Now, look at the most crucial pieces of these lines. Chris Canty was signed from Dallas, but Justin Tuck, Osi Umenyiora, and Jason Pierre-Paul were all young draft picks, and have all been huge successes. For San Francisco, Justin Smith is the only major piece who was not drafted. Aldon Smith, the great rookie pass rusher, Patrick Willis, and NaVorro Brown were all drafted by the 49ers. The Saints drafted both Carl Nicks and Jahri Evans as guards, and they are two of the best, if not the best guards in the NFL. These lines are strong not because they signed a bunch of free agents, like the Eagles, but because they were drafted this way.
This is not to say that these teams are absolute geniuses, because there is a certain amount of luck involved in the draft process. Who would have thought that a 4th-round pick would turn into one of the premier guards in the NFL? If they knew it, they would have drafted him far higher. But here is the point. These franchises have done very little in the way of trading draft picks in the past. They have tried to pick up as many draft picks as possible, hoarded them, drafted multiple players at positions they need, and if one pans out as great, it can be a decided success. I am not saying that sometimes it is not okay to trade up in the draft to get a player you truly need sometimes, but it sure helps to have as many picks as possible.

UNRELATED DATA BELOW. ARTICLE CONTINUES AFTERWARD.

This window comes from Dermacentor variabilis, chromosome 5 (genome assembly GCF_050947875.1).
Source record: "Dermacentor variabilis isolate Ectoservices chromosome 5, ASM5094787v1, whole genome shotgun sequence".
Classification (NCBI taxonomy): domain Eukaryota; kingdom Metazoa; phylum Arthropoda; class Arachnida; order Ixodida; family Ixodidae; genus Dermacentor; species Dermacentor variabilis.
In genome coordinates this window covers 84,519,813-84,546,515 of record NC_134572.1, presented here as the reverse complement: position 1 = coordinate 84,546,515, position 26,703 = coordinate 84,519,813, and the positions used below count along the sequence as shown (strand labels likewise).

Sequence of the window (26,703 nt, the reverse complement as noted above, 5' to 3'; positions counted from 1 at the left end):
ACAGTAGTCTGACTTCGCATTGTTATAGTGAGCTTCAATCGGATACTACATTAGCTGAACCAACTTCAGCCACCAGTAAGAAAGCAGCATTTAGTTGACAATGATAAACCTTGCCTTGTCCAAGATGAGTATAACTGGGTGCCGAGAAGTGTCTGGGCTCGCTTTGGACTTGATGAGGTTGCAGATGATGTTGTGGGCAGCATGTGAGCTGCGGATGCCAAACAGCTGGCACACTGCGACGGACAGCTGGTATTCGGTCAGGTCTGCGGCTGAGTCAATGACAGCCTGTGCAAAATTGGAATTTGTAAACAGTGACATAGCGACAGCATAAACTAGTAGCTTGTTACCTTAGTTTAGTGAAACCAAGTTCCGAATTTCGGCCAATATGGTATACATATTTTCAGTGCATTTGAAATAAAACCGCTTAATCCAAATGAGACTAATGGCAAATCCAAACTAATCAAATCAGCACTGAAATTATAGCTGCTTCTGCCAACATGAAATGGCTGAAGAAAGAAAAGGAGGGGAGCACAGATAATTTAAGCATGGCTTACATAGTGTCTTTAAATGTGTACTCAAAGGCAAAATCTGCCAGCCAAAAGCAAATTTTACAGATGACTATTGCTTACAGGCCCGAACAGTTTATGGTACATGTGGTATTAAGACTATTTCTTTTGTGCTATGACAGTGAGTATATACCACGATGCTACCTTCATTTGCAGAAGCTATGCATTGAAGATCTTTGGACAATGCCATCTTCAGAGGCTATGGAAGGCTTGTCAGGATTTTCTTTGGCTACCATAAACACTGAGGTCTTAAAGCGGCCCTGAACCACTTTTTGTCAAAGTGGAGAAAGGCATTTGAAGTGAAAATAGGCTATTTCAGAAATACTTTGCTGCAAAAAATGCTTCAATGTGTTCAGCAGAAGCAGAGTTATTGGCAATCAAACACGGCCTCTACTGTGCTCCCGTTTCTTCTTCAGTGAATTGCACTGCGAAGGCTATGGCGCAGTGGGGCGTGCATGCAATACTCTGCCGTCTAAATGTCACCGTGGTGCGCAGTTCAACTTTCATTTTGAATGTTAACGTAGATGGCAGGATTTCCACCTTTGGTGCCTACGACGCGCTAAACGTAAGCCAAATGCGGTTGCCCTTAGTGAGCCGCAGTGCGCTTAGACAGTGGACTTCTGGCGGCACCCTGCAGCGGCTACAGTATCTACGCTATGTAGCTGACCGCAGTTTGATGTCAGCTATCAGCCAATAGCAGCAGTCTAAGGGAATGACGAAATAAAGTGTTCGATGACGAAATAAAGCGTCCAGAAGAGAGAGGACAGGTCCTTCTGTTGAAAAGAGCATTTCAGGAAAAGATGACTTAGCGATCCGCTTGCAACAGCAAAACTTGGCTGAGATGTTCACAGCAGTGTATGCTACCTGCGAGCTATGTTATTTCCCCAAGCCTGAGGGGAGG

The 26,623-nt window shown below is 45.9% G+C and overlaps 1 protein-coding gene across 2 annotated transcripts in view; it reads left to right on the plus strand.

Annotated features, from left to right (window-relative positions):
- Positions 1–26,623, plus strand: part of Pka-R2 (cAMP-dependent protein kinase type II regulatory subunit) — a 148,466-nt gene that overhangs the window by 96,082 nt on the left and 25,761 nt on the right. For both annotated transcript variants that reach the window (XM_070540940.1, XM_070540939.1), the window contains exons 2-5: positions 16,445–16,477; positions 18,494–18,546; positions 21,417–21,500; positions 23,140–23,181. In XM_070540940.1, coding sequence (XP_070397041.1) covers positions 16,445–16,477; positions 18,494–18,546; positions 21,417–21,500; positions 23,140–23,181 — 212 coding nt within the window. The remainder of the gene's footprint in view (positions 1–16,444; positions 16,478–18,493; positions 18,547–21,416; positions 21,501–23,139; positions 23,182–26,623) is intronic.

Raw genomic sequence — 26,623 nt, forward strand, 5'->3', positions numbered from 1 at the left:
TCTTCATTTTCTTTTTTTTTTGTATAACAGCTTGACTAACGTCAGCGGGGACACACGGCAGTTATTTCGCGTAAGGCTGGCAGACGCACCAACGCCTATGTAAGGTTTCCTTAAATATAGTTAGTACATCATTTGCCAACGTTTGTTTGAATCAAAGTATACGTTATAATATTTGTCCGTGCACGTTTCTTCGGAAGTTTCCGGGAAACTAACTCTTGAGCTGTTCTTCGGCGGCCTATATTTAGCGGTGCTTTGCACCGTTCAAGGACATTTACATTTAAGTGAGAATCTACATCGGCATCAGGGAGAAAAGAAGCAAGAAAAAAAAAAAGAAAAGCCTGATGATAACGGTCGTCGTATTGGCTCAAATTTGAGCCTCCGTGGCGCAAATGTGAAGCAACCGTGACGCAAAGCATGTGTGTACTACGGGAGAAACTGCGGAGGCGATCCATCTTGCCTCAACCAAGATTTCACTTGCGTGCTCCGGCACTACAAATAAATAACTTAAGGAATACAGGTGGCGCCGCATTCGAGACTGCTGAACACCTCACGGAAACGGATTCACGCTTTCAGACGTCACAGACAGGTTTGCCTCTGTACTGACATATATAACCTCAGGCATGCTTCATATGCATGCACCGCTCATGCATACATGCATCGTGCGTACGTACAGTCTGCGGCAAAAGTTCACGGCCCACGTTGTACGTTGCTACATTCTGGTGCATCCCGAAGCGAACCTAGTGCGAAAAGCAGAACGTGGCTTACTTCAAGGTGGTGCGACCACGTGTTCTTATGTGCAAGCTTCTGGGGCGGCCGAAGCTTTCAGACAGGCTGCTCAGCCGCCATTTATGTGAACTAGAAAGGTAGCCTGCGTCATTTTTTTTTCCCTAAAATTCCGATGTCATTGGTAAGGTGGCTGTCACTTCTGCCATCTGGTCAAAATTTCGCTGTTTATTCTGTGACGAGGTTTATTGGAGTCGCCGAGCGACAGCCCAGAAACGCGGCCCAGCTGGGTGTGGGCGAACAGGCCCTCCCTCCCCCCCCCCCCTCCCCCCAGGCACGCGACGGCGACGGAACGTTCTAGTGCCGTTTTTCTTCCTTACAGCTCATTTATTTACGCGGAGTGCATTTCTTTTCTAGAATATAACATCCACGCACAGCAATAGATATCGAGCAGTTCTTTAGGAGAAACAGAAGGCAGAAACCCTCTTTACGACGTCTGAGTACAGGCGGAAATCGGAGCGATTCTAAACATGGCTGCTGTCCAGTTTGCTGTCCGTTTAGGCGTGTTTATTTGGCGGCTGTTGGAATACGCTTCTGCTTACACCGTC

So that brings us full circle back to our Atlanta Falcons. There have been a great manyexcellent picks by the management of this team. The first one would definately be Matt Ryan. Without him, it is very doubtful the Falcons would be as successful as they are, or have been the past few years. Most of the 2008 draft has been tremendous and very useful pieces of the puzzle. But lately draft picks have been sacrificed to trade up (4 picks for Julio Jones), or traded away (a 2nd round pick for Tony Gonzalez). Tony has been instrumental in the development of Matt Ryan, and Jones will be great for years. But when all of your picks are tied up in skill position players or drafted players who don’t fully pan out, it becomes difficult to win.